Brain Rules for Baby: How to Raise a Smart and Happy Child from Zero to Five

Brain Rules for Baby: How to Raise a Smart and Happy Child from Zero to Five
John Medina
Family and Parenting
Call Number
649.1 MED -[FAM]

What’s the single most important thing you can do during pregnancy? What does watching TV do to a child’s brain? What’s the best way to handle temper tantrums? Scientists know.

In his New York Times bestseller Brain Rules, Dr. John Medina showed us how our brains really work and why we ought to redesign our workplaces and schools. Now, in Brain Rules for Baby, he shares what the latest science says about how to raise smart and happy children from zero to five. This book is destined to revolutionise parenting. Just one of the surprises: The best way to get your children into the college of their choice? Teach them impulse control.

Through fascinating and funny stories, Medina, a developmental molecular biologist and dad, unravels how a child’s brain develops and what you can do to optimise it. You will view your children and how to raise them in a whole new light. You’ll learn:

  • Where nature ends and nurture begins
  • Why men should do more household chores
  • What to do when emotions run
  • The importance of your child’s ability to relate to others
  • Smart and happy are inseparable in the brain
  • The best predictor of academic performance
  • The only parenting style proven to produce great kids

What you do right now before pregnancy, during pregnancy, and through the first five years will affect your children for the rest of their lives. Brain Rules for Baby is an indispensable guide.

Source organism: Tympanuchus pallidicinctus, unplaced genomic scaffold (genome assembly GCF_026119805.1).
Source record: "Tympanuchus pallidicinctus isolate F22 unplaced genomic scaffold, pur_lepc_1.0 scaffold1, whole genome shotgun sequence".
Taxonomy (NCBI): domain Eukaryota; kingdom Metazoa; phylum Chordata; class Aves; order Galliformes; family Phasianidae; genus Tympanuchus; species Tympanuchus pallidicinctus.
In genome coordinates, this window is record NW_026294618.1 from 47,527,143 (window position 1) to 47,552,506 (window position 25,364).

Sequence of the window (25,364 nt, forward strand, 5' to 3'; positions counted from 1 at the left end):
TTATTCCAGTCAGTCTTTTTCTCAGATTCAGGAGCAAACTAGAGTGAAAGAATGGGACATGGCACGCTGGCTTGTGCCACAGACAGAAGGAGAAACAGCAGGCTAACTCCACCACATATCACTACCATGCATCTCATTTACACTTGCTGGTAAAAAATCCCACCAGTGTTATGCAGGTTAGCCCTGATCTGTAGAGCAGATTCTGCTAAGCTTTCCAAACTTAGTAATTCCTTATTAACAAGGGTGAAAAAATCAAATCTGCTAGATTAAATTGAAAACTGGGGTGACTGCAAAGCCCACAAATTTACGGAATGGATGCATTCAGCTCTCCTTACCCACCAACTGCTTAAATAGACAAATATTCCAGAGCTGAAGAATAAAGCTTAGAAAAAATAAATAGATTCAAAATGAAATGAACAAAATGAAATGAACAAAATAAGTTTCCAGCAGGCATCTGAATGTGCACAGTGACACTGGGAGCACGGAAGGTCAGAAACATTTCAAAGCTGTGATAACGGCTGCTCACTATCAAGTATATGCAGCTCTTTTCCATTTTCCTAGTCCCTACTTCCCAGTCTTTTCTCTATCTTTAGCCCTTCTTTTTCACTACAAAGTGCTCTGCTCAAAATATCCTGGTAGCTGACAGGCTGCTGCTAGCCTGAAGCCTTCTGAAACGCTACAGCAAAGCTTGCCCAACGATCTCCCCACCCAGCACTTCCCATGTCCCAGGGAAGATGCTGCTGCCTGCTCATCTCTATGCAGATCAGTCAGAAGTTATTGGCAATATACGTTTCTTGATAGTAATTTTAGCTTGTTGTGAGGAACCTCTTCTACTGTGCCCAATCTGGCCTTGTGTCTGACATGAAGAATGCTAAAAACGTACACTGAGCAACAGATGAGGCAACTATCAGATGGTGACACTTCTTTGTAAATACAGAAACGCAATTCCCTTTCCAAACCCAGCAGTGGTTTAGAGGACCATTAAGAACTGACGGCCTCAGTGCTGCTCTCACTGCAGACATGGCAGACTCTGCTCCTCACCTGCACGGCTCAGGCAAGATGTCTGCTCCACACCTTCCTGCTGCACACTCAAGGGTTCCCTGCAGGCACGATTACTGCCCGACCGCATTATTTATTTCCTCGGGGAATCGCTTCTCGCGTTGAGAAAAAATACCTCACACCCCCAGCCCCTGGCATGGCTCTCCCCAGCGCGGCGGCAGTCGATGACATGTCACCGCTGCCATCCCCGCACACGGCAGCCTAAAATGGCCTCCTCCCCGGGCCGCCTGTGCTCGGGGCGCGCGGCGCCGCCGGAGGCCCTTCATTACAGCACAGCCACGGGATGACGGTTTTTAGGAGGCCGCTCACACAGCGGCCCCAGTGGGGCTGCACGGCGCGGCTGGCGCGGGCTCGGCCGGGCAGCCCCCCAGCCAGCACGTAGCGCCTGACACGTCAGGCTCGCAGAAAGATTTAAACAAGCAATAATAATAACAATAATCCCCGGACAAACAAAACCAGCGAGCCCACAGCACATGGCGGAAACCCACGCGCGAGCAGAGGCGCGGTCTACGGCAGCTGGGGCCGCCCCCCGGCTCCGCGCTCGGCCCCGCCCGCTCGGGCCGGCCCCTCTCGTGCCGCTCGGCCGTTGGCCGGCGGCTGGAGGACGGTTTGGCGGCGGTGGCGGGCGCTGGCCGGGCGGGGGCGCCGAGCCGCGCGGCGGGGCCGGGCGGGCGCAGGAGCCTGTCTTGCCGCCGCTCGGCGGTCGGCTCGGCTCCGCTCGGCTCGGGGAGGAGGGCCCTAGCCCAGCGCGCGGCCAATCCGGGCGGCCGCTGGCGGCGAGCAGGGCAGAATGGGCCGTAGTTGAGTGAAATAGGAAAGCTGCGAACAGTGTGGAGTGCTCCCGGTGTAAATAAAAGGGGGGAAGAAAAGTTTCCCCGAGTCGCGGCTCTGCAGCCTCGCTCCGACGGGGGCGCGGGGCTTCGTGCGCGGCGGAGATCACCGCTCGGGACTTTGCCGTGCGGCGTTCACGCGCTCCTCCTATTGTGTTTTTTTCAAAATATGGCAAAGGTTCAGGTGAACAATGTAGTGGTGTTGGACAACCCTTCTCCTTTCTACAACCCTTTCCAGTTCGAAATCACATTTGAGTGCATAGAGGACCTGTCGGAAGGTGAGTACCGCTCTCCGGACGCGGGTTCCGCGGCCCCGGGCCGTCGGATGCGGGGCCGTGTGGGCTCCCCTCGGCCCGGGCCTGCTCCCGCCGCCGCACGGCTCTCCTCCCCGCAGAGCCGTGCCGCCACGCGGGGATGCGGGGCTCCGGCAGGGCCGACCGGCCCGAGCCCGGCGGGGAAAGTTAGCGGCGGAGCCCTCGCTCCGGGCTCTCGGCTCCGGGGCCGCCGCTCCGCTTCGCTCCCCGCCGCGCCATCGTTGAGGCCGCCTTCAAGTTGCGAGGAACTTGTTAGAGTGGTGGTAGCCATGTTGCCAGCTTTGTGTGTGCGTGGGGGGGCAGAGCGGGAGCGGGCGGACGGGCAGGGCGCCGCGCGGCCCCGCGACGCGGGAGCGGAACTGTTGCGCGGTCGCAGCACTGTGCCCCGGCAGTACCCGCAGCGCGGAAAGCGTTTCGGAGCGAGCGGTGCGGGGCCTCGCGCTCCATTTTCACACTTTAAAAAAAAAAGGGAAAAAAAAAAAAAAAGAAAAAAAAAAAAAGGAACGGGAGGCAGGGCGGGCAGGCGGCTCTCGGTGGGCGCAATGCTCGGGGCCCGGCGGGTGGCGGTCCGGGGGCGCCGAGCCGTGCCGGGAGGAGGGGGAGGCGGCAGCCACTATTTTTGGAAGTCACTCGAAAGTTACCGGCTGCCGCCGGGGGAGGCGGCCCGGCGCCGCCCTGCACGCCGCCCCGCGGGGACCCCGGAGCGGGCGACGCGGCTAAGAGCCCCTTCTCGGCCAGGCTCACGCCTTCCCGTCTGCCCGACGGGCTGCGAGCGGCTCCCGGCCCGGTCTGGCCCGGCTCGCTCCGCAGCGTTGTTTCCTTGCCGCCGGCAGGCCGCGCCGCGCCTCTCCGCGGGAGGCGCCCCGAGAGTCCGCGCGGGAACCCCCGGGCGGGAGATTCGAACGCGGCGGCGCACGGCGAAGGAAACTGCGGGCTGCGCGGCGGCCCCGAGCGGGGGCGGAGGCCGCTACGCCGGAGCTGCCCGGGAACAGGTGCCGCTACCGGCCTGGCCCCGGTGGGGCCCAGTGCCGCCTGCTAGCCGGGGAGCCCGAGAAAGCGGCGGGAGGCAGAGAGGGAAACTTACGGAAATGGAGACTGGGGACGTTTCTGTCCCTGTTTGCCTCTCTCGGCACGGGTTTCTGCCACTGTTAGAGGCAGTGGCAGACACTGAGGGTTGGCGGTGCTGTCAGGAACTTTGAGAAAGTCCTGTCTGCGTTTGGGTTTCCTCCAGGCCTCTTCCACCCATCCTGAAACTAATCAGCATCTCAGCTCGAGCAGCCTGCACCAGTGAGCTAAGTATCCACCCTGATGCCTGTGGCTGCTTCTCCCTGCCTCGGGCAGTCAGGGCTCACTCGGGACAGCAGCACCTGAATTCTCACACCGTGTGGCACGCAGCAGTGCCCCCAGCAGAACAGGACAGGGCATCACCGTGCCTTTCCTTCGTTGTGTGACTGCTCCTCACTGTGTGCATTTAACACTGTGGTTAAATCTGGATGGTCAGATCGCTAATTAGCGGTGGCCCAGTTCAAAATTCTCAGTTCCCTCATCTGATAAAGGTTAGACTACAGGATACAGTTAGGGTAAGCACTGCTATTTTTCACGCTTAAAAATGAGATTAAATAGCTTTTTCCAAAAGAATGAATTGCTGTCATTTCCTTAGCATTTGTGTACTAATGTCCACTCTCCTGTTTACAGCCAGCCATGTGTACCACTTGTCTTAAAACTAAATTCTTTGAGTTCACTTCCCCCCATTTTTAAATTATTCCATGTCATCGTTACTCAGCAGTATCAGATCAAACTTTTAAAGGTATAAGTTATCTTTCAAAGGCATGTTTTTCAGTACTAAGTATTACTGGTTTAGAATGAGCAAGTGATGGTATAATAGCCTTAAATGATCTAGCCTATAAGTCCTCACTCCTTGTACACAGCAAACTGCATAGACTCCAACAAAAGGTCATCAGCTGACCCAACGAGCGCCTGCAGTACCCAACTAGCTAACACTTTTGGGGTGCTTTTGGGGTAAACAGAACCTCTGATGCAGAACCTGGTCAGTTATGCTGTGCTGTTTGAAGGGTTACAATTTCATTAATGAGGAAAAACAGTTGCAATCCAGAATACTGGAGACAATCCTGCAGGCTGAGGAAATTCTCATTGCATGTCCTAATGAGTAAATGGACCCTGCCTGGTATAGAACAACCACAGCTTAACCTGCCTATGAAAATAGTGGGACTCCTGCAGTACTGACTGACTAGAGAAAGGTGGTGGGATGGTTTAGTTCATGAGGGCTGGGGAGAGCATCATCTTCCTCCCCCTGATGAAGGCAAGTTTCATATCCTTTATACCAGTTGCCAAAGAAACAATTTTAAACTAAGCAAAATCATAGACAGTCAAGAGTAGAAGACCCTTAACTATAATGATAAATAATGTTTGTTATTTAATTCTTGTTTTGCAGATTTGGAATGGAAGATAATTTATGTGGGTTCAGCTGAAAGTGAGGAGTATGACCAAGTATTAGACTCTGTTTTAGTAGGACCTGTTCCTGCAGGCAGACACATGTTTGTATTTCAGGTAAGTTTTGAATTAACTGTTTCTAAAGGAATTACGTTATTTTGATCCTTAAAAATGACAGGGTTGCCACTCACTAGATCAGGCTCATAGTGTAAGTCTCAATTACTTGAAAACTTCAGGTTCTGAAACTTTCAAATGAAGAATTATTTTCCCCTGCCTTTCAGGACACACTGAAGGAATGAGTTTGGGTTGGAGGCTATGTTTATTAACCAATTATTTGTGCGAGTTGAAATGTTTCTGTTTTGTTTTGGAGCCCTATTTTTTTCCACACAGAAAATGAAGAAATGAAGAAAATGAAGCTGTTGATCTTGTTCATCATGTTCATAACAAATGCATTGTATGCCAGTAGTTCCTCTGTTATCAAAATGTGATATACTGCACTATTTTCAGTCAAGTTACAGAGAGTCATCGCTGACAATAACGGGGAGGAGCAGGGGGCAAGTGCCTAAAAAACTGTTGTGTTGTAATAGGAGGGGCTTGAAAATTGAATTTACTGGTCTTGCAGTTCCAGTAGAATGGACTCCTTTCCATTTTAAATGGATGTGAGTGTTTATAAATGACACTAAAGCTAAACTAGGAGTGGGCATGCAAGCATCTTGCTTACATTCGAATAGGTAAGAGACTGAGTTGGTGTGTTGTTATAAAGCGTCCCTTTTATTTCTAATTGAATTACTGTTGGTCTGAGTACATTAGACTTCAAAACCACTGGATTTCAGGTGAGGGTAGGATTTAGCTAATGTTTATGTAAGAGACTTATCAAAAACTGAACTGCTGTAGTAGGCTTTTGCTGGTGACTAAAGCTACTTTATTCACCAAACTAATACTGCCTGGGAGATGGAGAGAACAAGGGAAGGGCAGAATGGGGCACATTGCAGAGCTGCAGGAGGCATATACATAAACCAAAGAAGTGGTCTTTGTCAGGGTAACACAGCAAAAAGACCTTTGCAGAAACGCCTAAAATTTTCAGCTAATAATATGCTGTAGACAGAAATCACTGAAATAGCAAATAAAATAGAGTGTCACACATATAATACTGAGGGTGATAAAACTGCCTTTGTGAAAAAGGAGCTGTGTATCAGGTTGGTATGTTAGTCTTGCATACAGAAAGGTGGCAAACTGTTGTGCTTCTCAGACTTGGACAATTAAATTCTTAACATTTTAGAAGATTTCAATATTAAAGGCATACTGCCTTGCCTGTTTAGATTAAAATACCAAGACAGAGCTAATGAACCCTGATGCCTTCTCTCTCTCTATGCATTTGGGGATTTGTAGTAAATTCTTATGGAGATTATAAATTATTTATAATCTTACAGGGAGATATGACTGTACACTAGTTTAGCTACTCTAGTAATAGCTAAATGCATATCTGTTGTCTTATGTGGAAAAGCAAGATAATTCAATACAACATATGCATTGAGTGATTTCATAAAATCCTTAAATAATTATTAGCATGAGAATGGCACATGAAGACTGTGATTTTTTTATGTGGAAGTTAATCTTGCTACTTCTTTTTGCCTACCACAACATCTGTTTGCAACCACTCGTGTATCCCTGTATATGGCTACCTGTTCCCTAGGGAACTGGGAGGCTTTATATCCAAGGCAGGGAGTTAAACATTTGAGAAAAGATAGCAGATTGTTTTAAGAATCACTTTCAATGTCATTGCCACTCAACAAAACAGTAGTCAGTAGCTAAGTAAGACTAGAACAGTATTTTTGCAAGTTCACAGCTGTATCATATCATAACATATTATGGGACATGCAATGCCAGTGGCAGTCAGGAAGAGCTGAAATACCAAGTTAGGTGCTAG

John Medina has done it again. He has followed up his successful Brain Rules with a similar book for babies, or rather, parents and parents-to-be. Once again, he has chosen tried and tested research, and presented them in an eminently clear and almost conversational style. Busy readers will appreciate that, throughout the book, key points are summarised and pull quotes are also used to highlight important facts.

Long-time readers of parenting books may not be surprised by much of the scientific findings. However, they would be hard pressed to find all that information in a single book elsewhere. Perhaps what would be surprising is the list of myths Medina debunks along the way (e.g. the Mozart effect).

This is not your typical parenting book or pregnancy manual. Readers will have to look elsewhere for developmental milestones and specific instructions on handling a myriad of situations. What we have instead are broad strokes that scientists have found effective in raising smart and happy children. And as Medina mentions, the brain rules here are not guarantees. Life is simply too complicated for science to make such blanket assurances.

Note: As with his previous book, Brain Rules, supplementary material can be found at

Brain Rules For Baby is available at the National Library, find out if Brain Rules For Baby is available at the public library nearest to you.

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